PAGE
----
We are quickly approaching the fitness industry’s most profitable time of year. You know, that time of year when we cover our Euro-slim leather belts with puffy, wool turtleneck sweaters because Martha Stewart’s recipes have infiltrated all the holiday dessert tables from Halloween to Valentine’s Day.

No worries! Instead of relying upon the old (and lacklustre) standby–the Stairmaster–to wage war on eggnog thigh residue, follow in the weightless footsteps of Fred and Ginger; go dancing! Kick up those heels, put on an elastic waist skirt, and dance the night away. Dancing burns calories; dancing is social; and you learn all sorts of new information while you’re dancing without even realizing it!

Burn baby Burn

There are so many dance classes offered in many major city centers, you could learn a new step from a different part of the world every night of the week if you so desired. Some dance forms where classes are in full attendance around North America include: African, Ballet, Ballroom (dance sport), Chinese, Hip-hop, Jazz, Middle Eastern, Modern, Spanish, South Asian, and Tap. For those in smaller rural areas, there are many dance classes offered at local dance studios and community colleges. Many nightclubs offer classes in dance styles that have developed major followings in popular culture such as salsa, swing, merengue, samba, and Argentine tango. Fitness clubs also offer cardio funk and stretch classes whose content is derived from dance’s movement vocabulary. In all of these dance classes, you use every muscle from the neck downward while learning and executing steps.

In most cases, dance classes follow regimented organization. The body’s warm up starts by paying special attention to the feet, ankles, knees and hips. Even though in most Western dance forms shoes are worn, it is imperative to warm up and stretch the feet. There are 26 bones in each foot surrounded by ligaments and 4 layers of intrinsic muscles on the under-surface. That’s an amazing architecture! If we don’t take care of our ankles and feet, we will be unable to locomote around the room; thus the removal of all those rum balls will be impaired!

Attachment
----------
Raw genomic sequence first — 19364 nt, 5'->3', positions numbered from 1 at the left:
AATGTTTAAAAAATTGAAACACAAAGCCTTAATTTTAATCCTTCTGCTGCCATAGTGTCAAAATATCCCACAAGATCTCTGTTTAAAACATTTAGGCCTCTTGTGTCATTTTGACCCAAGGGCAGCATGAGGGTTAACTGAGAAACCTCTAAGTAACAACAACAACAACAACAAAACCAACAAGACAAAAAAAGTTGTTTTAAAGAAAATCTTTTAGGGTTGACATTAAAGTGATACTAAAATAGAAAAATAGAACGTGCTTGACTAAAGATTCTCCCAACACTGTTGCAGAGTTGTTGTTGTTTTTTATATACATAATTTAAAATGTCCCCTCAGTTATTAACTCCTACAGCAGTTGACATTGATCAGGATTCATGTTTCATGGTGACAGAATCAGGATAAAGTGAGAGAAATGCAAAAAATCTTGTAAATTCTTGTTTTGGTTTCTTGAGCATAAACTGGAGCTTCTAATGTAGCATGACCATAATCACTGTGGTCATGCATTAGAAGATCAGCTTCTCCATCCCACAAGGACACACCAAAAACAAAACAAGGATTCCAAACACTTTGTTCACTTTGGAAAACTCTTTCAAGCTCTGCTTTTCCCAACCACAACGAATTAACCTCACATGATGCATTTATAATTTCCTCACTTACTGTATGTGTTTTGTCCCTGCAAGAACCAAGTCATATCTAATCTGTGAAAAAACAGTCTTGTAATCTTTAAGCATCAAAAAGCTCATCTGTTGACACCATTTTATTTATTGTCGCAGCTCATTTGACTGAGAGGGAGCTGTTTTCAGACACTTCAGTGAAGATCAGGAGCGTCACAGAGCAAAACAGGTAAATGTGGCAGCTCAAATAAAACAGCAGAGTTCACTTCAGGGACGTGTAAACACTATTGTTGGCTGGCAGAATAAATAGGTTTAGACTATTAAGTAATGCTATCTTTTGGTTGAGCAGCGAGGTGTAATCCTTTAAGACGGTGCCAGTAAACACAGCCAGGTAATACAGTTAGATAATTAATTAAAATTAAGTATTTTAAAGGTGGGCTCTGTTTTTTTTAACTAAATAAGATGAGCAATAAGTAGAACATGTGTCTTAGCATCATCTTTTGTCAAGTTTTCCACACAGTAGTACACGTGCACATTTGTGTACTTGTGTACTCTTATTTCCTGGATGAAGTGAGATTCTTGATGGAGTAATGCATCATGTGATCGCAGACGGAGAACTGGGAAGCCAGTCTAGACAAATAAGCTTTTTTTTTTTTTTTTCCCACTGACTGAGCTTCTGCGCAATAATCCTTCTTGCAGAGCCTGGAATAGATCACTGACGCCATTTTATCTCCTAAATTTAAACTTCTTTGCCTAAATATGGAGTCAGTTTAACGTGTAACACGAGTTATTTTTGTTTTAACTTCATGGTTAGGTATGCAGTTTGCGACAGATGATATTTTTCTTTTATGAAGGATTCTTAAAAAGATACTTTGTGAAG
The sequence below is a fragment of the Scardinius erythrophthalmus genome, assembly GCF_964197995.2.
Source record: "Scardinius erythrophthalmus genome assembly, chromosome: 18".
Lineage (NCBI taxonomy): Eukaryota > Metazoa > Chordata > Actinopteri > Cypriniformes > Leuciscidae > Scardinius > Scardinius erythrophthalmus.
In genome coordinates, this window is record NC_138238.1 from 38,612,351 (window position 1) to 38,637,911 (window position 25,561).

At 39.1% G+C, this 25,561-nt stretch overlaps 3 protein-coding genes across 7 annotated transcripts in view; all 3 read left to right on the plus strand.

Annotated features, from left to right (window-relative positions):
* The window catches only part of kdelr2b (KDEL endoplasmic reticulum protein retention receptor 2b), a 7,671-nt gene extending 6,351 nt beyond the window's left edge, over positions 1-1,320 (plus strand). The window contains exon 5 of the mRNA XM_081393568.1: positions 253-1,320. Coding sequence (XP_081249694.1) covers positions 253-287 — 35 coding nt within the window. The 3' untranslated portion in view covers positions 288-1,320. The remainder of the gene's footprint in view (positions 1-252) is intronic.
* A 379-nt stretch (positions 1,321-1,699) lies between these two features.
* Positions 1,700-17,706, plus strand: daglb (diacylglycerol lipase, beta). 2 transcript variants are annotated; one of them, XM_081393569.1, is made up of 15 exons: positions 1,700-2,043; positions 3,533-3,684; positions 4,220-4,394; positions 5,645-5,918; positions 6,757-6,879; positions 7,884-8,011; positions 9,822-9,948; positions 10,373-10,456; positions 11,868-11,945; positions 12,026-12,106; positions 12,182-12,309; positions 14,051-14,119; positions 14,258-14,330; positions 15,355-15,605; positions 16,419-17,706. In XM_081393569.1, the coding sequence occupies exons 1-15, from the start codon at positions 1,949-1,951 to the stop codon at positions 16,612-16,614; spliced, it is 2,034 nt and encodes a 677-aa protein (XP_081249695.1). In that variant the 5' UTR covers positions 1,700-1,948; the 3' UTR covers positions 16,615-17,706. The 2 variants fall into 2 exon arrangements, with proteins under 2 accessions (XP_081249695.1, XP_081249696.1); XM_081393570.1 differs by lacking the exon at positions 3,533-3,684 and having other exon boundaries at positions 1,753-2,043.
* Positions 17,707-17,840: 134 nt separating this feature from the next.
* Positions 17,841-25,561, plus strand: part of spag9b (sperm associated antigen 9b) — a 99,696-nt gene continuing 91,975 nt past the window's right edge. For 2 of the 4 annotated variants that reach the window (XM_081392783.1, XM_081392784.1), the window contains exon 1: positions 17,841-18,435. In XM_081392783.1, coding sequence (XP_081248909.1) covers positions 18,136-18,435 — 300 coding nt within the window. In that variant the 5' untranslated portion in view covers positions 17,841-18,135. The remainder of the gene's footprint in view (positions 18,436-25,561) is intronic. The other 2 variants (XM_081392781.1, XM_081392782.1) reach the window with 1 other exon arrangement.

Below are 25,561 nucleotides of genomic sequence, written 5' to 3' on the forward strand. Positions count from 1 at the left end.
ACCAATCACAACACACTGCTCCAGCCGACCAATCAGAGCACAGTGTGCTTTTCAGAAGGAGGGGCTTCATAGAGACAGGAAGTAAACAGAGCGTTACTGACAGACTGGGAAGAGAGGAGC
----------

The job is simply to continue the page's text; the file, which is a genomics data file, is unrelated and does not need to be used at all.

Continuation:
After having warmed up, the instructor gives the class exercises, and then the class concludes with a combination (several movement phrases linked together to form a mini-performance piece). From a purely physiological standpoint, exercises performed throughout class are structured to work towards achieving total body fitness because they develop the major components of fitness: cardiorespiratory capacity, muscular endurance, muscular strength, flexibility, skill, as well as the acquisition of balance, co-ordination, and muscular symmetry.

Dance is more than solely the physical body sweat factor though; dancing is communicative and intellectually stimulating as well as being a creative outlet and reflective of the cultures in which we live. All that in one 32-count phrase, and/or 1 hour of instruction!

In most traditions, the last section of the class is the pinnacle, as most students are thoroughly warm, therefore their range of motion is at its least limited (i.e., you can “go for it”). There is nothing as liberating as dancing and sweating and expressing yourself all while music envelops you! Some instructors, especially in African or Latin dance classes, even provide live music. It’s no wonder the title song to the hit 80′s dance movie Flashdance was, “What a Feeling!”